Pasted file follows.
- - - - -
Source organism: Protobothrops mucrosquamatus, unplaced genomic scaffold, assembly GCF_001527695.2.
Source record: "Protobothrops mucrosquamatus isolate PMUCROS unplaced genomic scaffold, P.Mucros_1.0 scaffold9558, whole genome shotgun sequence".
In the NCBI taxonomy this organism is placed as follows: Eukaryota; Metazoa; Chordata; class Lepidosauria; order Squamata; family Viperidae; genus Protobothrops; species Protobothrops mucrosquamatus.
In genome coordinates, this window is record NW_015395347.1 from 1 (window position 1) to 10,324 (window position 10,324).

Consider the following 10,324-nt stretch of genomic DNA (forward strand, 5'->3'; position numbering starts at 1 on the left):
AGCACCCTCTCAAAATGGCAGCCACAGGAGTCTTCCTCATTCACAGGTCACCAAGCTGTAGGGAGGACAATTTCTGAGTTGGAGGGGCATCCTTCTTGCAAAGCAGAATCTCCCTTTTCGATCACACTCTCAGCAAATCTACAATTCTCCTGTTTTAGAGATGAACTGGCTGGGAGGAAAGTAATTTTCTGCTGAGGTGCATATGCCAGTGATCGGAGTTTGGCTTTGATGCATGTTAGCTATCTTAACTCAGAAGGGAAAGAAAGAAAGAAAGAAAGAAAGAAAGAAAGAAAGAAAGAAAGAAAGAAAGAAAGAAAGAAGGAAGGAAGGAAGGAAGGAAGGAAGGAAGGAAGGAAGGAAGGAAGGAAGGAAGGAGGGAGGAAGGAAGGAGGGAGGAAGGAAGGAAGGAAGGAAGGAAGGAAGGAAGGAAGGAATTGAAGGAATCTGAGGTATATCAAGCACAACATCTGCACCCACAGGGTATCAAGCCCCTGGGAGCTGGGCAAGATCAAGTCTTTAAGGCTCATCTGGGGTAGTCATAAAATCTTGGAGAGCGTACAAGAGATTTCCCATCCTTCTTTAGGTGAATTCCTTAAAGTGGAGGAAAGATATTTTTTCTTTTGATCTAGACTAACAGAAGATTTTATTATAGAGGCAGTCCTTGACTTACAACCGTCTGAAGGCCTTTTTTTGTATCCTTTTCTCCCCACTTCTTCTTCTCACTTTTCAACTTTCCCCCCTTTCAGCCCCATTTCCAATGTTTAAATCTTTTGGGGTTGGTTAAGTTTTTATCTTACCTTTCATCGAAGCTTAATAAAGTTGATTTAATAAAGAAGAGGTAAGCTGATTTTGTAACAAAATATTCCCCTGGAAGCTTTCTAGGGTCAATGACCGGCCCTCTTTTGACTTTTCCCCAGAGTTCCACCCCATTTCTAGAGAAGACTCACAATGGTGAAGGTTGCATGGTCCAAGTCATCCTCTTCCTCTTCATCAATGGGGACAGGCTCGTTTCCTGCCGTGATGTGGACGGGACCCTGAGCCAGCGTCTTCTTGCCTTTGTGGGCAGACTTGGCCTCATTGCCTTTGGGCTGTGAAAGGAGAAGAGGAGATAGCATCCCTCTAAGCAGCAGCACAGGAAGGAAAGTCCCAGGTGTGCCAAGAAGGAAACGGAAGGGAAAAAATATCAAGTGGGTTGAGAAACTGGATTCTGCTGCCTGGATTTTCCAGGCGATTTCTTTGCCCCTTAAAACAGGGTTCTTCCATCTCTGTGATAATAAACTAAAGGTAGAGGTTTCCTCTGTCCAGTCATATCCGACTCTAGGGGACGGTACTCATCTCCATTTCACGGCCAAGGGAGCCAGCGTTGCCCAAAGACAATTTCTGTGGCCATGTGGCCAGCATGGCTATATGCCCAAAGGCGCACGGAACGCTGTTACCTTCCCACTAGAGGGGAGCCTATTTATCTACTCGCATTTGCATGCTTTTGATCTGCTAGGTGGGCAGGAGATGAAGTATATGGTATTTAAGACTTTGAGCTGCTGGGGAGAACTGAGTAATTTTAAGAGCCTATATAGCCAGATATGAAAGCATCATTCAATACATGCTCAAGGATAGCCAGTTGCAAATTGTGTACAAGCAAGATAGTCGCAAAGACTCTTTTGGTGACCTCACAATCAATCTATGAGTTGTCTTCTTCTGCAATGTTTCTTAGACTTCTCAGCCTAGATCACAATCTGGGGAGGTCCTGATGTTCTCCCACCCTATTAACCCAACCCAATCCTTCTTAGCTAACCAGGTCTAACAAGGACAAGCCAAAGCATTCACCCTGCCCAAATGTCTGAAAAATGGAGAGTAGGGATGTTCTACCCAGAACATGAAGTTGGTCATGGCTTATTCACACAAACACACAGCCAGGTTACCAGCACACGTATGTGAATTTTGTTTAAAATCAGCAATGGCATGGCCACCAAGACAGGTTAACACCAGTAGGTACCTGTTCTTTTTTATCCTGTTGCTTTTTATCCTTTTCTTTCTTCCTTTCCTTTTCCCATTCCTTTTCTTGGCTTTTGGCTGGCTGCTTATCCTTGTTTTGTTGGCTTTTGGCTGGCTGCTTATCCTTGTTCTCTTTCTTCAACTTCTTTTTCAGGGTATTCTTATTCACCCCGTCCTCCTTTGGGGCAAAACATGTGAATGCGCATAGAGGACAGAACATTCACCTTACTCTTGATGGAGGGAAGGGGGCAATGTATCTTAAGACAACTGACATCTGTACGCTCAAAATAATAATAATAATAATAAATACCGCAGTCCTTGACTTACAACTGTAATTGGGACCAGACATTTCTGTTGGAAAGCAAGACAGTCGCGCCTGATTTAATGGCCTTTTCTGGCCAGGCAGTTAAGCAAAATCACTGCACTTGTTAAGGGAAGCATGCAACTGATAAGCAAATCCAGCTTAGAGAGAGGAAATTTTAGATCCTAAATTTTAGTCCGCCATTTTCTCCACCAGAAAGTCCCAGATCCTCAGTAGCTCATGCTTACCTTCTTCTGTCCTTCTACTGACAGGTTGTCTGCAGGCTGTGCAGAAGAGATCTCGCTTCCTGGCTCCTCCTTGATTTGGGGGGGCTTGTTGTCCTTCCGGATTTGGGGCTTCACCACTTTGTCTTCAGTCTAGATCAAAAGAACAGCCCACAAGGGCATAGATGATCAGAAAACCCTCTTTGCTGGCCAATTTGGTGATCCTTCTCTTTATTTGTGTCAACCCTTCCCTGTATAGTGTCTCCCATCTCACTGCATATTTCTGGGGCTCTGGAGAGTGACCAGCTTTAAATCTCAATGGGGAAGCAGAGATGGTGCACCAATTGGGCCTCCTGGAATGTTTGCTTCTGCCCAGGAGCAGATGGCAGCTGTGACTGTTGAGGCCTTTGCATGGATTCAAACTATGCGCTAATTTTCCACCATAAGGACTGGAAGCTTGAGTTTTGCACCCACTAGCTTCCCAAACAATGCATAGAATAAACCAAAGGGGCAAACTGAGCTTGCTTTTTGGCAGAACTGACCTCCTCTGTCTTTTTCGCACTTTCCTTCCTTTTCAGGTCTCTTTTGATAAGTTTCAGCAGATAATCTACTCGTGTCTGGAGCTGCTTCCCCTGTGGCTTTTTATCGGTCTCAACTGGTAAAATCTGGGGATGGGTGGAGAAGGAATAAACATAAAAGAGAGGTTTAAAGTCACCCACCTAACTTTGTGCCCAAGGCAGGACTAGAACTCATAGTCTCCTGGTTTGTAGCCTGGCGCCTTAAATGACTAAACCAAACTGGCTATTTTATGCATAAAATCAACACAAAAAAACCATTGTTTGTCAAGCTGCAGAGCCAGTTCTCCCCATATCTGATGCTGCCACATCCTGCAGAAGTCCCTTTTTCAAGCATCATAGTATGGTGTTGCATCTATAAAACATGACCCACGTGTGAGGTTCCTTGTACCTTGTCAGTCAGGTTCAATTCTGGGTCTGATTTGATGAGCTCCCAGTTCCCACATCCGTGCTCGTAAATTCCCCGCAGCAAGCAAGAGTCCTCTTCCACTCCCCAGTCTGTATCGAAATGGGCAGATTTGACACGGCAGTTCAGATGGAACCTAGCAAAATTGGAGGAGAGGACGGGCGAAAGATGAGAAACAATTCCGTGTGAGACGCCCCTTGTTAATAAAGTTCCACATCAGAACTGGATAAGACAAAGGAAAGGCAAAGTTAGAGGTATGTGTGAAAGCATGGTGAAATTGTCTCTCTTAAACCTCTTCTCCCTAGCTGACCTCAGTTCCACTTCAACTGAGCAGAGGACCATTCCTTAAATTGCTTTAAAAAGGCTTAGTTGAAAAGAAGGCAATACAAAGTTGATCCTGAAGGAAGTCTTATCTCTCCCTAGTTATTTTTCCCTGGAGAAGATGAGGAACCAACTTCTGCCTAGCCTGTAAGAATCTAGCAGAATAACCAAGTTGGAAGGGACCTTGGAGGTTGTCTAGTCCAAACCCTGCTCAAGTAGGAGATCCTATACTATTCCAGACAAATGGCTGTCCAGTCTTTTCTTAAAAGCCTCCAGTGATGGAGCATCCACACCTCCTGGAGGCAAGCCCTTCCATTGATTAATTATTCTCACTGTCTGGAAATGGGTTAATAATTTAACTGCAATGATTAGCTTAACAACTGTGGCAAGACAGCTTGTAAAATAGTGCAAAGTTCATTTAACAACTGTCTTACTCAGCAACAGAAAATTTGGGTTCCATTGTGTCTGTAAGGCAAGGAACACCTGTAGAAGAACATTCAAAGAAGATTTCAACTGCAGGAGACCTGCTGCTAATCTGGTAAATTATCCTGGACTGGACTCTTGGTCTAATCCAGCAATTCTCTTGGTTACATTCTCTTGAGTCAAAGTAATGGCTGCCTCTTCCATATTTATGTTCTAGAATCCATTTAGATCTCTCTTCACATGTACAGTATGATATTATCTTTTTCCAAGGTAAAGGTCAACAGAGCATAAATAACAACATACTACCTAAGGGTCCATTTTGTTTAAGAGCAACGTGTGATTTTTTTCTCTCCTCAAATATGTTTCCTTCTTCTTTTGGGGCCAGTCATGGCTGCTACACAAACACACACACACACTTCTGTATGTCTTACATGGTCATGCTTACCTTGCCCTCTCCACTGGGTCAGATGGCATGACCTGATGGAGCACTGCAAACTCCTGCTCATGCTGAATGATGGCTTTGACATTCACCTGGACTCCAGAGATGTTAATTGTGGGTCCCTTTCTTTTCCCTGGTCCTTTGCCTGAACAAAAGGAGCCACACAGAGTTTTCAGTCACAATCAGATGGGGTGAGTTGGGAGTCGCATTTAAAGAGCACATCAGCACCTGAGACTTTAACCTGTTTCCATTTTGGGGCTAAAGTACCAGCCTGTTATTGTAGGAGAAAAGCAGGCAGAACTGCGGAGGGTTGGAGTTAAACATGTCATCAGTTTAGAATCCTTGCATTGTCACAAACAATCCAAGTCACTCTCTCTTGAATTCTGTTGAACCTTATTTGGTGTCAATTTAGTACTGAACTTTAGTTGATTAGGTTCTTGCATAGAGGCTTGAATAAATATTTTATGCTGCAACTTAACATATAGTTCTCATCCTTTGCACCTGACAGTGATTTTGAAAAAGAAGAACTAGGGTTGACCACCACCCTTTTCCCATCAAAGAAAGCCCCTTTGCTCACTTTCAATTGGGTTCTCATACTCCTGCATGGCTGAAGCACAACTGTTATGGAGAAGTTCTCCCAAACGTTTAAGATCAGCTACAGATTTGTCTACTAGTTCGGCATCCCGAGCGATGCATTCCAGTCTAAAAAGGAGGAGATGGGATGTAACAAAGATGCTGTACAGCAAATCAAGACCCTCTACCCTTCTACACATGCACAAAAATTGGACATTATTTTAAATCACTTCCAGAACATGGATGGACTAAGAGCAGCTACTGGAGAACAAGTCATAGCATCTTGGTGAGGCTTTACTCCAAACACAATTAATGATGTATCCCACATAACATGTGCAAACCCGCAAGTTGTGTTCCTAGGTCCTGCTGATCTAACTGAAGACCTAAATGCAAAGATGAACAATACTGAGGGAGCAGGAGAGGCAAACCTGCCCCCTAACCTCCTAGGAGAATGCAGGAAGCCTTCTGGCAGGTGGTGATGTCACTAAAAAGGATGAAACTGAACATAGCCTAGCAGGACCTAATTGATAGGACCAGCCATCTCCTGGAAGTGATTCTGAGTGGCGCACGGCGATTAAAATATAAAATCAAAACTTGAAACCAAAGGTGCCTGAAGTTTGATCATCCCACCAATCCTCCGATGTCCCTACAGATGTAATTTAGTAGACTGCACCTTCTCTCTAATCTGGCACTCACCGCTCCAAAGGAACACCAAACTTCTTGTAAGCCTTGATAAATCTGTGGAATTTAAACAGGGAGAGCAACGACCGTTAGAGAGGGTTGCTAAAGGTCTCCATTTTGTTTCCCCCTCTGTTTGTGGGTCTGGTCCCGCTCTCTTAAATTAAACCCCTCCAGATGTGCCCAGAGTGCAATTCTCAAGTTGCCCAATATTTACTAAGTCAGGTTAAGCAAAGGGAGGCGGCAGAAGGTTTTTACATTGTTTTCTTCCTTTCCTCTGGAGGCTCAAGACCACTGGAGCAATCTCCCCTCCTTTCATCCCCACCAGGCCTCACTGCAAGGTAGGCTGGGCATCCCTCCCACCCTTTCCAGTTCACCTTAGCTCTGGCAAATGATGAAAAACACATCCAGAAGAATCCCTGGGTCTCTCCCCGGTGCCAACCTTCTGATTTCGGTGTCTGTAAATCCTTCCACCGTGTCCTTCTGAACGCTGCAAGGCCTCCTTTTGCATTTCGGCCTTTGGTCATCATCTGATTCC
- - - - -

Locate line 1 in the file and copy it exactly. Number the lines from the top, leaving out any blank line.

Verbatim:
Source organism: Protobothrops mucrosquamatus, unplaced genomic scaffold, assembly GCF_001527695.2.